• replace the double braided nylon/polyester line with another line which is strong, chafe-resistant and stretchy. If I have access to, I will try rock-climbing rode
  • replace the 1” length of nylon 3-strand back to 7/8” diameter line, same material
  • keep using the soft shackle to attach the loose end of the snubber to the chain


POST EDIT (September 16, 2016): After writing this post, and particularly putting the numbers together for the charts above, I realized “Version 2” of the snubber was utterly unbalanced. The 40ft of 1” 3-strand line was far stronger than the other 2 segments of the system. Being stronger, it was also significantly less stretchy for a given load. As a consequence, it was “passing on” most of the energy of shockloads to the twin Braided Nylon and 5/8” 3-strand nylon segments upstream.

That drove me to create an “Improved Version” of the system, which consists of the following:

  • kept the twin 25ft of nylon 3-strand 5/8 lines tied amidships
  • reinforced the double braided nylon/polyester line. It is now TRIPLE, instead of double.
  • Replaced the 20ft of 1” nylon 3-strand with 15ft of 7/8” nylon 3-strand (what remained from the incumbent version, after it snapped)

The chart below shows how the Strengths of all segments are now compatible. As a consequence, the shockloads are more equally absorbed by the system. The twin 5/8” 3-strand lines tied amidships stretch less as a consequence. This has reduced the amount of movement of the Braided Nylon-Polyester around the bow roller, which in turn means significant less friction.



This system is being tested during a spell of robust, gusty trade winds in Fakarava and I believe it has good chances of becoming our “New” incumbent.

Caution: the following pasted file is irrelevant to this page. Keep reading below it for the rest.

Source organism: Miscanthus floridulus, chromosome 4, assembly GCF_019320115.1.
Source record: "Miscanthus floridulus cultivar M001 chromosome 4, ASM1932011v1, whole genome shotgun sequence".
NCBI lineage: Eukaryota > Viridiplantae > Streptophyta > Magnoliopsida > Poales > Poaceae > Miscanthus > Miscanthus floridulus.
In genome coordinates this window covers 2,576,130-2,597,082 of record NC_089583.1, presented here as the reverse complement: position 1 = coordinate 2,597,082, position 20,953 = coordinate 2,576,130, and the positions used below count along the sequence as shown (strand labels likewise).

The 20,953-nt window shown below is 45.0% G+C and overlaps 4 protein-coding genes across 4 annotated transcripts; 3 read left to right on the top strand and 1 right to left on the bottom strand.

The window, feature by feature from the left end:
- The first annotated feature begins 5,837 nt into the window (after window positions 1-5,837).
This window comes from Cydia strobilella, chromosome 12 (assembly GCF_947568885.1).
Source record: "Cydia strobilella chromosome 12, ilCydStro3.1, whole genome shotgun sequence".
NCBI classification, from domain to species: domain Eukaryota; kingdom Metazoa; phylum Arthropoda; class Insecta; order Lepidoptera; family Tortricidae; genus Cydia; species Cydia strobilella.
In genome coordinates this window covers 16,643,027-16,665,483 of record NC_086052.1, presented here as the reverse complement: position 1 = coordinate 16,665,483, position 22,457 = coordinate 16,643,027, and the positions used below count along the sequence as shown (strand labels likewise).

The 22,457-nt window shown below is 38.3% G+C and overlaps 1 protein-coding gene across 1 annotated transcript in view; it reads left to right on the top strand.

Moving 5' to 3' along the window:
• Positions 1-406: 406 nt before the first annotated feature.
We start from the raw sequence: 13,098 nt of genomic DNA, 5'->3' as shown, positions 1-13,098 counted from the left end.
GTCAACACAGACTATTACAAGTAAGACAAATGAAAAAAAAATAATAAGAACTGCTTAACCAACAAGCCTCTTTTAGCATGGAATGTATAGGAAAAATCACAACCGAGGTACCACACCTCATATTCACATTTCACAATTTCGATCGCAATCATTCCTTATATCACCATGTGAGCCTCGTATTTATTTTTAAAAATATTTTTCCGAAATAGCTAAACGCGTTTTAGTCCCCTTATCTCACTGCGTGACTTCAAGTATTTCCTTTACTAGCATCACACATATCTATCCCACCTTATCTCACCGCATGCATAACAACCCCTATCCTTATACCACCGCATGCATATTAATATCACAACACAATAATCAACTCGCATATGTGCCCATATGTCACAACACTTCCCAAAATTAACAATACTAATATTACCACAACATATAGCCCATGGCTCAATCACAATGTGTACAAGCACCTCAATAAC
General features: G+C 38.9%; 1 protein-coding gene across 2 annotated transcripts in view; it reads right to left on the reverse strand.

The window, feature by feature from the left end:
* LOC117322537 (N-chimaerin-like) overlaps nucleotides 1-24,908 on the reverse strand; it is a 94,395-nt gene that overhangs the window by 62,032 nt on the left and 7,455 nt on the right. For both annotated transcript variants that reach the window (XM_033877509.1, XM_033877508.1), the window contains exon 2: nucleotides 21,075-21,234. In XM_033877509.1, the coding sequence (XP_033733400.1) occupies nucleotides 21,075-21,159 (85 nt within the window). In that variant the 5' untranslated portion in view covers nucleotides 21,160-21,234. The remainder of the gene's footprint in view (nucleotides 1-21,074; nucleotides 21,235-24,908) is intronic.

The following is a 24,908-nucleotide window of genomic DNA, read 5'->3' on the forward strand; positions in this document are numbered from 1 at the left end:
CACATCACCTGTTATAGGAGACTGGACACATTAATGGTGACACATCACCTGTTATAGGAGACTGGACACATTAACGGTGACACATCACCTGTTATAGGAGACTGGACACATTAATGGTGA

5 Replies to “Our Snubber”

  1. Nice to see you “geeking out” on yachting technicalities. I’m looking for the metaphor as to how it applies to life. Maybe it is this: in order to stay grounded and not go adrift in stormy weather, you need to have a solid anchor but also some flexibility. It isn’t rigid rules (such as religion) that keep you safe and centered. Those become brittle and will snap under pressure. We need to develop a flexible and even elastic way to stand our ground in tough times. Your thoughts?

    Also, thank you so much for your great review of The Sea. I’m so glad it is with you on your journey. It is as if Drake and all those others (including my father and grandfather) are with you. When you return, I will put your envelope in the book itself to become part of its story.

    I encourage you to take all your notes and photos and put them into a book. I think others, even non-cruisers, will appreciate it immensely. You are a great writer!

    Take care and let me know when this reaches you.


  2. Hi Tom – I try to keep the blog generic, but – as you said – from time to time it is just sooooo tempting to “geek out” on a subject that is close to heart.
    In that sense, your excellent metaphor helps in adding a non-geek facet to this post, and I think it is an excellent, wise reminder of the difference between Rigidity and Strength. In life, Rigidity is to a great extent a matter of attitude. It certainly has its merits on particular circumstances but, used too often and without care, it will generate unnecessary tension. Strength takes a lot of guts, choices and wisdom to be built and maintained. It is Strength, in my view, that will most times define one’s path along life.

  3. On a separate note, Thank You for letting me know that the review has arrived. On this world of instant electronic gratification, it was quite interesting to experience the long uncertainty associated to physical mail 🙂
    Your kind comments about my writing are not taken lightly – I enjoy doing it and would certainly relish having it read by a wider audience. Having said so, there are so many competent people writing about similar experiences already … it kind of feels like being another drop in a large pond …